Land Use Practices

A Tri-Partite Framework of Forest Dynamics: Hierarchy, Panarchy, and Heterarchy in the Study of Secondary Growth

Background

As tropical forests continue to experience high levels of land use and land cover change (LULCC) as well as returning secondary growth, the literature is expanding to provide theoretical explanations for these processes. This report presents a three-part framework of forest dynamics that integrates multiple theoretical explanations for LULCC and secondary growth.

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The Fate of the Tropical Forest: Carbon or Cattle?

background

The Clean Development Mechanism, established by the Kyoto Protocol, includes small-scale afforestation and reforestation projects as a means for participating developed countries to receive credit for emission redcutions.

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Integration of Hyperion Satellite Data and A Household Social Survey to Characterize the Causes and Consequences of Reforestation Patterns in the Northern Ecuadorian Amazon

background

This paper describes reforestation in the Northern Ecuadorian Amazon (NEA) using 2002 remotely sensed Hyperion images and 2001 Ikonos images.

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The Reforestation Value Chain for the Philippines

background

This paper describes the reasons for the failure of reforestation projects in the Philippines and the potential actions to improve success. When reforestation is focused narrowly on tree plantings, they can last for a few years (mostly 3) but then are easily cut by farmers who want to resume farming, by people in need of wood, or by people feeling that the reforestation was unjust. Most reforestation projects do not have plans beyond tree establishment.

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Afforestation and Forestry Land Allocation in Northern Vietnam: Analysing the Gap Between Policy Intentions and Outcomes

background

This study looks at the policy factors surrounding the government's allocation of farmland for afforestation in northern Vietnam. This study takes place in the context of other large-scale afforestation projects conducted by governments in tropical countries, where land rights and livelihoods of local farmers can be at risk.

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A Re-emerging Atlantic Forest? Urbanization, Industrialization and the Forest Transition in Santa Catarina, Southern Brazil

background

The Atlantic Forest region of southern Brazil has experienced rapid urbanization and industrialization in the second half of the 20th century. Trends in other regions of the world might suggest this would lead to increased forest cover in rural areas, however a developing country such as Brazil may present a different scenario.

research & methods

This research presents an analysis of forest cover change in the Atlantic forest of Santa Catarina, Brazil between 1975 and 1995/1996.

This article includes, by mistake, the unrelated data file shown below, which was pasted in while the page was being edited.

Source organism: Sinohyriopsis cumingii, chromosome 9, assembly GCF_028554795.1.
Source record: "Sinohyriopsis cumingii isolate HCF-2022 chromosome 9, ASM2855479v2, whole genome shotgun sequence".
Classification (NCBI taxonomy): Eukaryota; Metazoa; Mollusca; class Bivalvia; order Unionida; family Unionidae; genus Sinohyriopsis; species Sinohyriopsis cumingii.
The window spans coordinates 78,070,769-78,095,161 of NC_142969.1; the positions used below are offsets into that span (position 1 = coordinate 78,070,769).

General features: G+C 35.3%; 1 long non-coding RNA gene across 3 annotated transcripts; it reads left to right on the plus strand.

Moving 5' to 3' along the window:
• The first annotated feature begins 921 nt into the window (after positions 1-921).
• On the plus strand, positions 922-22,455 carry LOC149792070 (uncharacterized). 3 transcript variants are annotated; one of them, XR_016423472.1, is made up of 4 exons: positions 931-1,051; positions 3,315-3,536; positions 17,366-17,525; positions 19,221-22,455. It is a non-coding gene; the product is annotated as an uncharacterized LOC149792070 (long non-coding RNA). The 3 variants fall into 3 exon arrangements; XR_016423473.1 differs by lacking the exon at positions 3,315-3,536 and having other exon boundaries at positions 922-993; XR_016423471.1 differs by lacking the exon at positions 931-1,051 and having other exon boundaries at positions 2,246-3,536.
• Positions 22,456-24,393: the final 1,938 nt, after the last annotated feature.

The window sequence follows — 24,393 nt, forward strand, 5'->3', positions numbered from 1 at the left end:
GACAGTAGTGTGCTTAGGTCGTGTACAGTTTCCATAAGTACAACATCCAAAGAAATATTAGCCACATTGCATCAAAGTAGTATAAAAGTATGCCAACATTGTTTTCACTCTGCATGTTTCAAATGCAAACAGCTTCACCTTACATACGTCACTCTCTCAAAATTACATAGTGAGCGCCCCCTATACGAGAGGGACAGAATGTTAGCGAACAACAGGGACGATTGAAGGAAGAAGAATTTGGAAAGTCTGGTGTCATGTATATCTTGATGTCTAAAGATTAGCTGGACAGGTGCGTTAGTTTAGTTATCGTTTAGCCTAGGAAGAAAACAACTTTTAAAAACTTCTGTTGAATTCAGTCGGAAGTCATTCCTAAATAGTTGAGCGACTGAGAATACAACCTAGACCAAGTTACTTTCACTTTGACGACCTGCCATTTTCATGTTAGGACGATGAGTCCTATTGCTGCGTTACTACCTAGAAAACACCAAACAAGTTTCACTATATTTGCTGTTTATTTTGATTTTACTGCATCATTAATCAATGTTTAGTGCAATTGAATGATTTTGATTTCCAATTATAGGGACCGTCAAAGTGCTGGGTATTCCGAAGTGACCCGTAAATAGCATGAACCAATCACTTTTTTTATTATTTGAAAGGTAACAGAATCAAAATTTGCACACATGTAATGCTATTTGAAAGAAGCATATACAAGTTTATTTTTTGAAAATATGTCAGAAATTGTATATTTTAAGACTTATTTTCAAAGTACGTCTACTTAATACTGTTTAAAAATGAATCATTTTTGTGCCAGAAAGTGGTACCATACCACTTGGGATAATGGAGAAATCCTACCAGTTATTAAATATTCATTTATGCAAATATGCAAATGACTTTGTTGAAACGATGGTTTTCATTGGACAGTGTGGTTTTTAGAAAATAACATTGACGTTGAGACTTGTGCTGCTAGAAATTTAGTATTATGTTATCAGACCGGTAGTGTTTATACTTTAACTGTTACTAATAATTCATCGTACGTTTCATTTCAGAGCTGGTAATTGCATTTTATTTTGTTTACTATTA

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Combinations of trees and crops in the taungya method as applied in Thailand

Background

In this article, the authors desribe the 'taungya' methods used in Thailand for reforestation and agroforestry in the 1980s. This method was primarily used under theForest Village Programme, during which landless people were given 1.6 ha of land to reforest and raise their crops.

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Reforestation and Regrowth in the Human Dominated Landscapes of South Asia

background

This study evaluates the drivers of reforestation and regrowth in South Asia using case studies and a meta-analysis of 24 papers.

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An Evaluation of Farmers' Experiences Planting Native Trees in Rural Panama: Implications for Reforestation with Native Species in Agricultural Landscapes

background

The Panamanian government has created reforestation incentive programs to encourage farmers to plant trees in order to restore ecosystem services to degraded lands. However, many farmers and landowners choose not to participate in these programs. Additionally, many such incentive programs result in large plantations of non-native species. In 2001, the Smithsonian Tropical Research Institute created a native species reforestation project known as PRORENA (Proyecto de Reforestación con Especias Nativas) to study strategies for successful native species reforestation in a social, economic, and scientific context.

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Tree Management in the Northwestern Andean Cordillera of Peru

Background

Peasant communities in the northwestern Andean Cordillera of Peru utilize many indigenous and introduced trees and shrubs to satisfy a variety of material needs. However, forest resources are over-harvested and over-grazed, contributing to soil erosion. This study aims to identify the major tree and shrub species in the region and understand their ecologies and usages, and to recommend priorities for reforestation in the region taking human usage into account.

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